rubbery goatgreenspun.com : LUSENET : Dairygoats : One Thread
I have a "rubbery goat". You ask, "what is a rubbery goat?" I will tell you, and if you have any suggestions on what to do, please tell me! I "rescued" this doe. She is a Nubian/boer cross. She is 11 months old. She is really sweet! We named her sugar. Well, sugar is very timid. She has a tendency to "rubber" her legs and fall to the ground when she is intimidated, or scared, or another goat rams her (gently even). She is most rubbery looking in her front legs, although her back legs are somewhat rubbery also. She acts like she has never ran, and I take her out each day and run with her. She follows me, so she has to run. But, for her to hop up into the stock trailer was nearly impossible for several weeks. The first week we had to literally carry her into it. It is not that high!! Course, when we tried to help her up into the trailer, she went rubbery and that is when we had to carry her. Now, after several weeks, she can almost make it herself...but, there are lots of times that she just gets in, goes rubbery and just lays there. Any comments? Any suggestions? Thankyou, Sissy
-- Sissy Barth (iblong2Him@ilovejesus.net), March 17, 2002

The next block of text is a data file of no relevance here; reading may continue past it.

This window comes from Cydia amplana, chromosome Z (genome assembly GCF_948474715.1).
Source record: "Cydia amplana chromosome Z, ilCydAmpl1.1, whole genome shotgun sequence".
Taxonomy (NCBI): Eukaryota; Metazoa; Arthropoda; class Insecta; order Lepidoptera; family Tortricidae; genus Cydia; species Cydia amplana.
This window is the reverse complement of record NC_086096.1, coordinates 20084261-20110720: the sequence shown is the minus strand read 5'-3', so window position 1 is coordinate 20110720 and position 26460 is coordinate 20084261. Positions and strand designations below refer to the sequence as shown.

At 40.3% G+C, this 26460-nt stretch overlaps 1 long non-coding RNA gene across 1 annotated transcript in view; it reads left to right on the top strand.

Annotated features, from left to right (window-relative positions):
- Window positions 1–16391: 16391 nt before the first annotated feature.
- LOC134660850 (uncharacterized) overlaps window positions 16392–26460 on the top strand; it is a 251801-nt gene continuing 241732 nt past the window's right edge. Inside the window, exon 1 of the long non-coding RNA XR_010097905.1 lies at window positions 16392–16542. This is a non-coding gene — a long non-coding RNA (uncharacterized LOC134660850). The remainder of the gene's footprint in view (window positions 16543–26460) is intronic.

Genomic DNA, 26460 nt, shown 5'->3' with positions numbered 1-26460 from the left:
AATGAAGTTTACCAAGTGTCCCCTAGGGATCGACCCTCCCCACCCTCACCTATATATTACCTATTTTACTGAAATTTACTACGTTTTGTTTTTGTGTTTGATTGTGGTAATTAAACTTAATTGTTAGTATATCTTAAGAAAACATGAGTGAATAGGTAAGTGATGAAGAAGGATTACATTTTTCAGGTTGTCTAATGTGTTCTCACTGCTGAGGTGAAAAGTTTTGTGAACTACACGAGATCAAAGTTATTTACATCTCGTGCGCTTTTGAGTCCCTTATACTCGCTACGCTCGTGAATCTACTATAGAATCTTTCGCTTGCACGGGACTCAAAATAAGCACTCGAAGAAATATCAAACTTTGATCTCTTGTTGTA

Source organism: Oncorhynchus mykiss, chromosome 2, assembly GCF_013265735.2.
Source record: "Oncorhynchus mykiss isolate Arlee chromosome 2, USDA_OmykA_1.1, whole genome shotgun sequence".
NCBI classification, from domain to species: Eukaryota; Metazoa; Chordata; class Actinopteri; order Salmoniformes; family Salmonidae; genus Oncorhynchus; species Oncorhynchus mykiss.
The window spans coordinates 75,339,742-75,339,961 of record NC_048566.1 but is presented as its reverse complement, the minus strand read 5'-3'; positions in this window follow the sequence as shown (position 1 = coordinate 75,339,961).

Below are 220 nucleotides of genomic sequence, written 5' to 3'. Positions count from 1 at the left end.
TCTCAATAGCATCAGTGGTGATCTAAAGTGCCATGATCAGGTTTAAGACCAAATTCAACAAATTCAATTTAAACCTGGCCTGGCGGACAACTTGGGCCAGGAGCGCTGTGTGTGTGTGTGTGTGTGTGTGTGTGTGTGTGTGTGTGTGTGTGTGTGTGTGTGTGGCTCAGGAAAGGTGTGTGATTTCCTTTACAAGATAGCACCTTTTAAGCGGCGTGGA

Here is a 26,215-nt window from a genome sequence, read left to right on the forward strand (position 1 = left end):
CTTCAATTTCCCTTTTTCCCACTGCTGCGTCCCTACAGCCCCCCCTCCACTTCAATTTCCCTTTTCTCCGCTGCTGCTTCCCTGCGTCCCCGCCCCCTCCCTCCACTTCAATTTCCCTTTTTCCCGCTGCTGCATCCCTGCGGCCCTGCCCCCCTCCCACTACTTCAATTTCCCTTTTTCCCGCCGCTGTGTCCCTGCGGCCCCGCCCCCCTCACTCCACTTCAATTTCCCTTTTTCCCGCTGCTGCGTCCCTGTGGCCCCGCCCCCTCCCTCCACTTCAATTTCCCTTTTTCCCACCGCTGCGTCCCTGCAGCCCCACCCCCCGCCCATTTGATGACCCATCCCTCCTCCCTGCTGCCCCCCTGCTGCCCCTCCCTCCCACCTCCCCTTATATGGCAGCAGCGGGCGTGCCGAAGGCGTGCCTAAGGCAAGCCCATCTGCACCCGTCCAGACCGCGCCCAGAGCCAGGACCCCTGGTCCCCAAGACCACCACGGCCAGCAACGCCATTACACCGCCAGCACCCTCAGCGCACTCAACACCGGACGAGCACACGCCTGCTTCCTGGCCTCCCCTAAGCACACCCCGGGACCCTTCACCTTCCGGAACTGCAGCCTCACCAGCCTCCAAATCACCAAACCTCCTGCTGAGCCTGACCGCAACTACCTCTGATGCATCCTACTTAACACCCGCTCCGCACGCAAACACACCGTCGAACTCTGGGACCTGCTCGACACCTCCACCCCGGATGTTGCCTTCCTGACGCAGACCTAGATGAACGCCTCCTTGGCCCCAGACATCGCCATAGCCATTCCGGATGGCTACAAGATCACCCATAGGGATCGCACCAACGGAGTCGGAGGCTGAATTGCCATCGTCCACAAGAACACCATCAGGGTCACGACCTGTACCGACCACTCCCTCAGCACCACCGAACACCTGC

Sounds like a Fainting Goat! Are you sure of her breeding?
On a more serious note, could she possibly have a selinium &/or copper deficiancy? You said you rescued her... from where? Was she "rubbery" from the time she was born or is this a more recent problem?
-- Sharon in AL (email@example.com), March 17, 2002.
I agree, sounds like the characteristics of a Mytonic or "Fainter" goat. I also think it may be due to mineral deficiencies too if not. The reason I think its her breeding, Mytonic, is because you mentioned when she is scared or intimidated. My friend had Mytonics and they did this a lot when upset or scared.
-- Bernice (firstname.lastname@example.org), March 17, 2002.
The fainting goats usually get stiff legged, not rubbery and the hind legs get stiff first.They do have a hard time jumping up on to things
-- SM Steve (email@example.com), March 18, 2002.
We had two fainters here during a long haul, we babysat them. They aren't rubbery :)
But even having said that I haven't any real clue what could be wrong with her, anything ongoing that long surely would have showed worse and worse symptoms, till she was finally down for the count. I would check her for anemai, perhaps it isn't so much rubbery ad she is just weak? I would give her a good worming, and if she does have white or grey gums, perhaps red cell and B vitamins to perk her back up. Sounds like you have the good food and hay part down! She could have had a huge worm burden after leaving her former house, and you are just seeing anemia. But that is a far reaching guess!!! Vicki
-- Vicki McGaugh TX (firstname.lastname@example.org), March 18, 2002.